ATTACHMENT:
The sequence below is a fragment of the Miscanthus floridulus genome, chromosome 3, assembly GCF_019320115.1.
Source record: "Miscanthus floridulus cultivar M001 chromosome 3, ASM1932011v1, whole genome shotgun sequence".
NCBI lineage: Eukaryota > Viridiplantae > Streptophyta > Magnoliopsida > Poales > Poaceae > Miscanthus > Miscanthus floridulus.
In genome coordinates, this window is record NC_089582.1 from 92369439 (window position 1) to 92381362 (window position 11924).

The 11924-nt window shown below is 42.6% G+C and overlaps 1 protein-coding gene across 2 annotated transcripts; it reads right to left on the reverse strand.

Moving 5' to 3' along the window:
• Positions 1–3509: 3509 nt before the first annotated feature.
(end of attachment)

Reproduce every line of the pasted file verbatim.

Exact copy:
The sequence below is a fragment of the Miscanthus floridulus genome, chromosome 3, assembly GCF_019320115.1.
Source record: "Miscanthus floridulus cultivar M001 chromosome 3, ASM1932011v1, whole genome shotgun sequence".
NCBI lineage: Eukaryota > Viridiplantae > Streptophyta > Magnoliopsida > Poales > Poaceae > Miscanthus > Miscanthus floridulus.
In genome coordinates, this window is record NC_089582.1 from 92369439 (window position 1) to 92381362 (window position 11924).

The 11924-nt window shown below is 42.6% G+C and overlaps 1 protein-coding gene across 2 annotated transcripts; it reads right to left on the reverse strand.

Moving 5' to 3' along the window:
• Positions 1–3509: 3509 nt before the first annotated feature.